"That was really surprising to me," he said. "It was actually a very nice area. After a few months, when we had enough people, we were allowed to go off base into the town, where there were actually some good places to eat and catch a show." The area hadn't been bombed. "I heard that the British monarchy actually owned a castle in the area," Southers said, "and they didn't want that destroyed."

Those short trips to the city were a brief respite from the busy work hours that dominated Southers' time at Celle Air Base. The base was located near coal fields, which were connected to the base. A platform was built right onto the bays along the flightline so the coal could be stacked and supplied to the aircraft right away.

The team of airmen was very short of personnel, especially mechanics, Southers recalled.

"When I first got over there, we were working around the clock, 12 [hours] on, 12 off, seven days a week. They eventually hired local German aircraft mechanics who worked alongside us. I remember them being very good, as they were older and more experienced."

Southers returned to the United States in July 1949. He left the military after three years, earned a degree in chemical engineering and settled down with his family. He now works as part-owner of a small software company.

"I didn't even think about [the Berlin Airlift] much," he said. "I'm not even sure that my family knew I was involved in it until a few years before the 50th anniversary. Of course, the history books didn't have much about it either."

He said by observing the anniversary and remembering the 31 Americans who died in aircraft accidents during the mission, Americans learn about the importance of the Berlin Airlift.

"At this point, I'm very proud of being a part of it," he said. "I know that we affected history big-time. We call it the first victory of the Cold War. Because of the Berlin Airlift, Europe is free. All of Europe would have ended up communist if we were run out."

He said during his first return to Germany, Germans actually approached him with appreciation.

"We were wearing caps that identified us as Berlin Airlift veterans, and I don't know how many times we were stopped and thanked for what we did," he said.

He also pointed out that the Air Force today and the way it does business is shaped by the Berlin Airlift mission.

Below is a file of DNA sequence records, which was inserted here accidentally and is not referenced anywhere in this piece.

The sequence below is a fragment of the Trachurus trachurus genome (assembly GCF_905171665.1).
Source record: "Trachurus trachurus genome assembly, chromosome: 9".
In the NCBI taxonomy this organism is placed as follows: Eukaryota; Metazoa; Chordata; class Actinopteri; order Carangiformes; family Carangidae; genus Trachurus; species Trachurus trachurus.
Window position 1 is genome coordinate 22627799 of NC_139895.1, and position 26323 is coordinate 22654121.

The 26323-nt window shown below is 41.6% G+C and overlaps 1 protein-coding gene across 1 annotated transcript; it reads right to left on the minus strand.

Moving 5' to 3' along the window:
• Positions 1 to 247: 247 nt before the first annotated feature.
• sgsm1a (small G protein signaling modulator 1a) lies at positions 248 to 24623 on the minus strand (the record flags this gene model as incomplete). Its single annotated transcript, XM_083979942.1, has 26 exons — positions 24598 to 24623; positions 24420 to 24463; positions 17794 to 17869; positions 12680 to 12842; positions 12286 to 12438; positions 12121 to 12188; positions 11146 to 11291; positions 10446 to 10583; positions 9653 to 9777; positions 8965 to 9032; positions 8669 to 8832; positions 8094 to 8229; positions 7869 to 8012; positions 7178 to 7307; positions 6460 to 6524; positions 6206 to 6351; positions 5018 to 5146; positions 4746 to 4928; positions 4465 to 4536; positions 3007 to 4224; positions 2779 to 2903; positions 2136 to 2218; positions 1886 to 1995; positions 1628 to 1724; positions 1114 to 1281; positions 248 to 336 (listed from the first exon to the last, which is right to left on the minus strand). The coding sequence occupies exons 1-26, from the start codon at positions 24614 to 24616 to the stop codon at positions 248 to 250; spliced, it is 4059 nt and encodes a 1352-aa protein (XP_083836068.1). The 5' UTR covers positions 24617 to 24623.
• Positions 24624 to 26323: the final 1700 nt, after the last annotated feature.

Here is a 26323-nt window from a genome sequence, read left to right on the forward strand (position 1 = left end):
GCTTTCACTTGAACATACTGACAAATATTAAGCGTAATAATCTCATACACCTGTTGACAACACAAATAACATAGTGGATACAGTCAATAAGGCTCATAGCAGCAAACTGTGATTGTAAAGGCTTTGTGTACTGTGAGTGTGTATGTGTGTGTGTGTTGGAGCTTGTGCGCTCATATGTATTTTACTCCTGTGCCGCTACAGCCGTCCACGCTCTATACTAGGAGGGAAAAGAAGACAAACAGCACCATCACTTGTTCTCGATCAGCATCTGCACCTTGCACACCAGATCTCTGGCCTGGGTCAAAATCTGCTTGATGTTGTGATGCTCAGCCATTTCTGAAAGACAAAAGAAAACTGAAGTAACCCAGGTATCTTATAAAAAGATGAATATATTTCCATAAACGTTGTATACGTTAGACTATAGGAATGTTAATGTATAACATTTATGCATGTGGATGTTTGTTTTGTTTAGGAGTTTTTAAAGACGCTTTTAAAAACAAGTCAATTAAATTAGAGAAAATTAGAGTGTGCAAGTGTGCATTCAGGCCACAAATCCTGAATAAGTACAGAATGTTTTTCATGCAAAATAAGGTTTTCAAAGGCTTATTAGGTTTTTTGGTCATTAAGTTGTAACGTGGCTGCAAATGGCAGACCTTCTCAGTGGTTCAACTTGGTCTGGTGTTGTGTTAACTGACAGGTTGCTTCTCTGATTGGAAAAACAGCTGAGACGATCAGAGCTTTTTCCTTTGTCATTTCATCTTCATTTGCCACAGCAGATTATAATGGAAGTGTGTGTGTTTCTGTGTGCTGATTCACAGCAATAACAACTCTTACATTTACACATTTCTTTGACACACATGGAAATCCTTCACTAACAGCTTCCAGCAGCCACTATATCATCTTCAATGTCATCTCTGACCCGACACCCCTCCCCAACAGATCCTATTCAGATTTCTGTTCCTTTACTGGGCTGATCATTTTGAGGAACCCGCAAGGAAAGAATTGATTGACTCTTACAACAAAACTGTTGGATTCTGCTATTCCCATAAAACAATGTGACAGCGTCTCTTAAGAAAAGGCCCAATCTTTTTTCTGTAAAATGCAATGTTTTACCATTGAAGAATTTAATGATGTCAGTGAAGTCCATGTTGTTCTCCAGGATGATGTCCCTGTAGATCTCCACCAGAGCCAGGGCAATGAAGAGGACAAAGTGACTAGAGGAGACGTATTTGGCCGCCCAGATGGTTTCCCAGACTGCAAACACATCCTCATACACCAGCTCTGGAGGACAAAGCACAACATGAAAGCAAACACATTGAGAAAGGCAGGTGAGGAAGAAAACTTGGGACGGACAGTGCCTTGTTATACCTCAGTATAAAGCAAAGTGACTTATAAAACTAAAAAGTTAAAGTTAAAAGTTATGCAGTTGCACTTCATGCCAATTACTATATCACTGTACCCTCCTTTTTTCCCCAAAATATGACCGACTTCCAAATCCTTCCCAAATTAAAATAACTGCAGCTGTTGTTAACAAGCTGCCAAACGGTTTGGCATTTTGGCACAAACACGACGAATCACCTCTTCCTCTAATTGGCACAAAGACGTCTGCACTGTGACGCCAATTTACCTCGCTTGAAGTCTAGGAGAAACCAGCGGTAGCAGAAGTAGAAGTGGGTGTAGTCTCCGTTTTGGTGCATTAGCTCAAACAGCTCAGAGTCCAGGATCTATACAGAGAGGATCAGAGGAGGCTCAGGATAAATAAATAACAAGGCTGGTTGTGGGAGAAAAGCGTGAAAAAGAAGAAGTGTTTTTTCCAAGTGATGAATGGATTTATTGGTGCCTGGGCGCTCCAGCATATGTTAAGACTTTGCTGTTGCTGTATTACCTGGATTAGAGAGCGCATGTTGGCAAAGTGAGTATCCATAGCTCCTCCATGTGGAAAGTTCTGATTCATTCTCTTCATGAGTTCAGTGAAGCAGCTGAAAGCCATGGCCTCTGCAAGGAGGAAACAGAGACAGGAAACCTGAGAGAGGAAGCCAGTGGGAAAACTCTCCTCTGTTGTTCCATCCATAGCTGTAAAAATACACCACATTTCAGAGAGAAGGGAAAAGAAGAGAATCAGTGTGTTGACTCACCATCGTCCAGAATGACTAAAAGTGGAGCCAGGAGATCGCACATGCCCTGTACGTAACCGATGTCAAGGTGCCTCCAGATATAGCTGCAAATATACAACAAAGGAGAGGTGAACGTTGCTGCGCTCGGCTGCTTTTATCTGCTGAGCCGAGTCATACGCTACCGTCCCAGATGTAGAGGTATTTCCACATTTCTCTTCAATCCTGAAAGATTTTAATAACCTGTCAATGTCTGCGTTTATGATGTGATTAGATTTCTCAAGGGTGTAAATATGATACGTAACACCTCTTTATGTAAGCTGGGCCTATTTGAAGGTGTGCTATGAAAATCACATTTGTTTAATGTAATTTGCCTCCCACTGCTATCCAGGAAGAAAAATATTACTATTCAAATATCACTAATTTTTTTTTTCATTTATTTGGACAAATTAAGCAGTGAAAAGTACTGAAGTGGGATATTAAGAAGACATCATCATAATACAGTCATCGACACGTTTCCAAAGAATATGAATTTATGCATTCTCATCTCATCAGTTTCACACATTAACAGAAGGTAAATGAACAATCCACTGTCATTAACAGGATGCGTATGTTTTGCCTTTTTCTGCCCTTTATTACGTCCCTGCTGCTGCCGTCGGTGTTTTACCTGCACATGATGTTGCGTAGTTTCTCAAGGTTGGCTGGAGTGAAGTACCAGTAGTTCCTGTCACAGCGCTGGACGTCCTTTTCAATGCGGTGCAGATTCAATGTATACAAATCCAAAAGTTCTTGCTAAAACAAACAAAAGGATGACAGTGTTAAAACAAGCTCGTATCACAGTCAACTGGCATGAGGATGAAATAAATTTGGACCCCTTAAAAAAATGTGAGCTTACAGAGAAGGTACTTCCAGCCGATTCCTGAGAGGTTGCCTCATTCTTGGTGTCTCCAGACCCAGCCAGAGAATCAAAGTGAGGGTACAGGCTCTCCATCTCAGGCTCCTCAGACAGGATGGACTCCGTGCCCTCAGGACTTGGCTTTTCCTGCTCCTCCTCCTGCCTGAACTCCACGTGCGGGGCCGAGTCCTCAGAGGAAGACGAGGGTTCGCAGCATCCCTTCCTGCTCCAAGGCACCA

"The cargo aircraft today was designed based upon lessons we learned," he said. "At least, that's what they tell us. The technology has changed, but a lot about the airlift mission today is based upon what we learned back then."

Today's Air Force senior leaders agree the Berlin Airlift was a huge moment for the service.

"The Berlin Airlift was a seminal moment for airpower and a pivotal event in world history," said Gen. Duncan J. McNabb, the Air Force vice chief of staff, during a recent ceremony honoring another Berlin Airlift airman, retired Col. Gail Halvorsen, also known as "the Candy Bomber" for his drops of candy and chocolate for local children. "It showed the deep compassion of the American people and sent a message of hope and liberty to Berliners and to freedom-loving people around the world."

Southers said he does not feel like a hero, despite the pride he and fellow airmen share about their role in the mission.

"The real heroes were the German people in Berlin who suffered the things they put up with in the Eastern Zone," he said. "People just disappeared under the communist rule, because they were speaking out for freedom. We provided what they needed to get by. They are the ones who held out and persevered."

More information on the Berlin Airlift:
A beautiful presentation by the Department of Defense:
Previous stories:

Thursday, June 26, 2008

Saving the Planet with George Carlin

George Carlin passed away earlier this week.

This is a wonderful and funny performance.

Thanks for the laughter, George!

Wednesday, June 25, 2008

Wednesday Hero ~ SSG Jude Voss

Staff Sgt. Jude Voss